Nobody Is Infertile
Standfirst: Fertility specialist Dr Navdeep Singh Pannu
talks babies, the myth about infertility, advancements and obstacles in the field, the importance of now and the joy that only parents feel.
Hope after 50
“There has been quite a number over the years. My oldest patient was 52. She had tried fertility treatments in four different countries before she came to me and asked me to try,“ he shared. Attributing these successes to luck, Dr Navdeep says he could not really explain why it worked with him other than having the help of the latest advancements in fertility treatments and technology to boost the chances of pregnancy. “One thing we do is keep ourselves abreast of the latest developments in procedures and technologies in fertility science. We also have a good lab that adheres to the highest standards and measures to ensure the best chances of creating and growing embryos to facilitate successful pregnancies.”
Procedures such as Preimplantation Genetic Testing (PGT), which ensures that the best embryo can be selected for transfer, Endometrial Receptivity Analysis (ERA), which helps doctors determine the best time to transfer the embryo plus improvements in medication, which has reduced the injections needed to be administered to women in preparation for IVF from six weeks to just 10 days, have all contributed to increased success in pregnancy and decrease in miscarriages. “Success rate of pregnancy through IVF is almost 60% now compared to 20% previously.”
Still, how is it possible that a woman who is in her 50s and above is able to conceive? “The uterus remains completely functional in most women of advanced age. Most infertility problems in women are due to germ cell deterioration, which is related to ageing. By the time women turn 40, their ovarian reserve or eggs reduce markedly. For women above 50 to conceive, they need an egg donor whose eggs will be inseminated by the husband’s sperm to create an embryo. The embryo is then implanted in the woman’s womb, which carries the baby to term,“ explained Dr Navdeep.
While it is a possibility, advanced age pregnancy is not for everyone, he cautions. Just because it can be done, doesn’t mean it should be done. Ethically, fertility specialists first need to ascertain if the woman is healthy enough to carry a child. “We don’t want a woman having difficulties during pregnancy or we would be creating another problem.”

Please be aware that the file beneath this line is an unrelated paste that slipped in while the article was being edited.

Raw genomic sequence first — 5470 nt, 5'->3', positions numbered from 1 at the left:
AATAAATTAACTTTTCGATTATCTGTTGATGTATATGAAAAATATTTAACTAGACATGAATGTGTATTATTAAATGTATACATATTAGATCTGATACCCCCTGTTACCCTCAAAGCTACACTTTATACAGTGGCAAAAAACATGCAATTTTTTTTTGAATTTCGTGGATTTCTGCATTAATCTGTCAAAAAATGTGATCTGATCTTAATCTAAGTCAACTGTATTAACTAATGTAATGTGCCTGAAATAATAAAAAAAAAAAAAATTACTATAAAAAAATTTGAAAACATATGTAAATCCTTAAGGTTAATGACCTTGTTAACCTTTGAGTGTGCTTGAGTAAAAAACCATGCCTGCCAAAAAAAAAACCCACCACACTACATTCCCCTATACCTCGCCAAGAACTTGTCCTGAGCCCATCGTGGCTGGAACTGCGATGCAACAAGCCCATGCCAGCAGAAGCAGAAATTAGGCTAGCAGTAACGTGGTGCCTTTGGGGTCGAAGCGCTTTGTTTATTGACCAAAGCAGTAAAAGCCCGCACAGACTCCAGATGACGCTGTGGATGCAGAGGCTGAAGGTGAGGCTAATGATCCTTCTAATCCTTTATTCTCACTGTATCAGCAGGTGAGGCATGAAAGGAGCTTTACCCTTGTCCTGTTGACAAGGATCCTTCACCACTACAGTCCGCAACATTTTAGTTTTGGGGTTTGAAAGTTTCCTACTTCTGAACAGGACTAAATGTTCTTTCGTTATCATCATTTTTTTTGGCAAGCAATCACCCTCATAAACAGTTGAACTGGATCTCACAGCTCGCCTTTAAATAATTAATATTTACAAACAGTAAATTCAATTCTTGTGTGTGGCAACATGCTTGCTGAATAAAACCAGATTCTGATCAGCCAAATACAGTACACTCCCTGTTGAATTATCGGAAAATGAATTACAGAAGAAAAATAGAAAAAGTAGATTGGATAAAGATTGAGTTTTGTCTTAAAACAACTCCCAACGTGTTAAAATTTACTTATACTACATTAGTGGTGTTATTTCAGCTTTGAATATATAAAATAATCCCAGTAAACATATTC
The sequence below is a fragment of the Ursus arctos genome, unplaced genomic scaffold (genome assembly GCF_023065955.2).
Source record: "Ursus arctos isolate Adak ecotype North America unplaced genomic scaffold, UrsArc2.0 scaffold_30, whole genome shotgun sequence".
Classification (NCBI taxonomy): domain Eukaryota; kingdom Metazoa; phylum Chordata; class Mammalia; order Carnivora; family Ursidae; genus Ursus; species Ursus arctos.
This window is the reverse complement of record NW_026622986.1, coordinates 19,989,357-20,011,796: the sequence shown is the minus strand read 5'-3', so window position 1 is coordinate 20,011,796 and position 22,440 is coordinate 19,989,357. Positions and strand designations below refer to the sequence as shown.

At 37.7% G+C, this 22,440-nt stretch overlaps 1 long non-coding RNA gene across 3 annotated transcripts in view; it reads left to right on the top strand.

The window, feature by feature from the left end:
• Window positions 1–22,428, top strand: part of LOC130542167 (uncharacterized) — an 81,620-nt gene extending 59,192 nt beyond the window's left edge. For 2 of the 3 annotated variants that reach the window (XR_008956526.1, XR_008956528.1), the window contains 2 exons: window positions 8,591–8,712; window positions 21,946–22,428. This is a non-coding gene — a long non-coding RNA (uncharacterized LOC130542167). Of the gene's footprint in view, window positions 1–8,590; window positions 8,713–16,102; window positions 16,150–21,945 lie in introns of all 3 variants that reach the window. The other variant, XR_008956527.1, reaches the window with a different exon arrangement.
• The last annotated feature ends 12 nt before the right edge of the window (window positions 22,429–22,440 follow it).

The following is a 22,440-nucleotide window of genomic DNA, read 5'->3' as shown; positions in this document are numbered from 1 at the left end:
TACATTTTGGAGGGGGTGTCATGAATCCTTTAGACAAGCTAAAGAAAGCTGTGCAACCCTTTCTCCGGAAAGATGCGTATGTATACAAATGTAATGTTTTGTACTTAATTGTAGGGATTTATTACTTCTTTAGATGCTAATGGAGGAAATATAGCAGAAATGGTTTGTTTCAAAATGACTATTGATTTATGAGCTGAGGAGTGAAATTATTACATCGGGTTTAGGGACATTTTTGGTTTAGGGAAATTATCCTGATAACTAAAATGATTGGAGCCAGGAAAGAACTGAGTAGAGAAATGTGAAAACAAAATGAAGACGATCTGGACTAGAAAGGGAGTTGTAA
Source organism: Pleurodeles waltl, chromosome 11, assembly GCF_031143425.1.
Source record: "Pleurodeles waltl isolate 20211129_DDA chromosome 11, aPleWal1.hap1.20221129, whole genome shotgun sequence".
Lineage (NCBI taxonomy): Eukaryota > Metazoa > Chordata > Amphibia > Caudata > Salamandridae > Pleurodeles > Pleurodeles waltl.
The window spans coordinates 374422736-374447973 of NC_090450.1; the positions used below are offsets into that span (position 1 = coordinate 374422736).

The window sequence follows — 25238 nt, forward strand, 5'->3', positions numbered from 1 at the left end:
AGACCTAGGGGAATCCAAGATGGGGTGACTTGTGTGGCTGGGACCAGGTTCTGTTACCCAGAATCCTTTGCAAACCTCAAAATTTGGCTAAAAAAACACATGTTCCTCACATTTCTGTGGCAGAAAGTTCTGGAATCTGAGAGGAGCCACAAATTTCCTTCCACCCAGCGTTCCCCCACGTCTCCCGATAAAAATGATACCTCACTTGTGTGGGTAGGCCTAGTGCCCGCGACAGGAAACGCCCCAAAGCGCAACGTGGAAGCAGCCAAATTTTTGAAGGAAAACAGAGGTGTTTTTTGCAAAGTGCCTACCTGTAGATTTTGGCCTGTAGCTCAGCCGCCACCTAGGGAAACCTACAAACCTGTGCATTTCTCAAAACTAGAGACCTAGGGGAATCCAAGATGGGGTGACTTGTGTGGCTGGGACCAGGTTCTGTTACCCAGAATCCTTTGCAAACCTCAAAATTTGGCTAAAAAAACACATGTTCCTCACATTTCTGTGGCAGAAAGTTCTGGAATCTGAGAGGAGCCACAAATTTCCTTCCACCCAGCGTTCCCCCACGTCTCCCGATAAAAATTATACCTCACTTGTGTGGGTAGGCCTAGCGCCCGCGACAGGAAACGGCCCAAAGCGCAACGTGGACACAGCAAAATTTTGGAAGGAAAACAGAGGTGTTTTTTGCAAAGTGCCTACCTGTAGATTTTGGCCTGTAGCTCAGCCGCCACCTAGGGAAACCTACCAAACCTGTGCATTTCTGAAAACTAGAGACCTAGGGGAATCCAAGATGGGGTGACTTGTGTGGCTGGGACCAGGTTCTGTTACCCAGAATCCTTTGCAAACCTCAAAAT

The Earlier the Better
For this reason, Dr Navdeep still emphasises the ideal convention - early pregnancy (preferably between 20s and 30s). “The older you are, not only does your chances of getting pregnant decrease, the possibility of having an abnormal child increases.” If for some reason, a woman is not ready to have children in her 20s or even 30s, she can still ensure her chances of having a healthy embryo when she is ready to have children years later by preserving her eggs while she is still young with oocyte cryopreservation or egg freezing. “When it comes to fertility, the fundamental message is –don’t wait until it becomes a challenge,” asserted Dr Navdeep.
Similarly, he also stresses the need to deal with fertility problems as soon as the warning signs are apparent. To be exact, couples should see a fertility specialist after six to twelve months of trying but failing to conceive. “Here’s the truth: nobody is infertile; some people just need a little bit of help, that is all. Fertility is a potentially treatable problem. We have many tests these days to investigate the cause and to treat the problems such as sperm analysis, transvaginal ultrasound to check fertility potential, hormonal tests and fallopian tube assessment to see if there are any blockages affecting the chances for pregnancy.”
The downside is everything comes with a dollar sign. It is the only limiting factor when it comes to infertility, admits Dr Navdeep. “It is sad because there are so many things we can do to help increase the success rate of pregnancy but the constraint often is the couple’s financial status.” According to him, the problem lies in the fact that infertility is generally not considered a medical problem. Instead, it is seen more as a social issue. “It may not be a life or death case, but the fact is infertility is a long-term condition. People can be childless for life and this can contribute to mental and emotional health problems, marriage breakdowns and career failures. There needs to be a shift on how infertility is perceived overall by the medical fraternity and especially, insurance companies. Ideally it should be treated as a chronic disease and insurance policies should allocate a certain amount of money for fertility treatments.”
Making Dreams Come True
Though he will soon be leading TMC Fertility Centre as the newly appointed Medical Director when its new centre opens in Puchong in the first quarter of 2020, Dr Navdeep says his career goal has not changed since specialising in fertility treatment and investigation; and it likely won’t in the future because for him it has always been about helping as many couples as possible to be blessed with children as he and his wife was 16 years ago. “When you see patients who have been trying for years finally get pregnant and feel the overwhelming happiness when you deliver their baby, there is just nothing like it. It is moments like this that drive me every day.”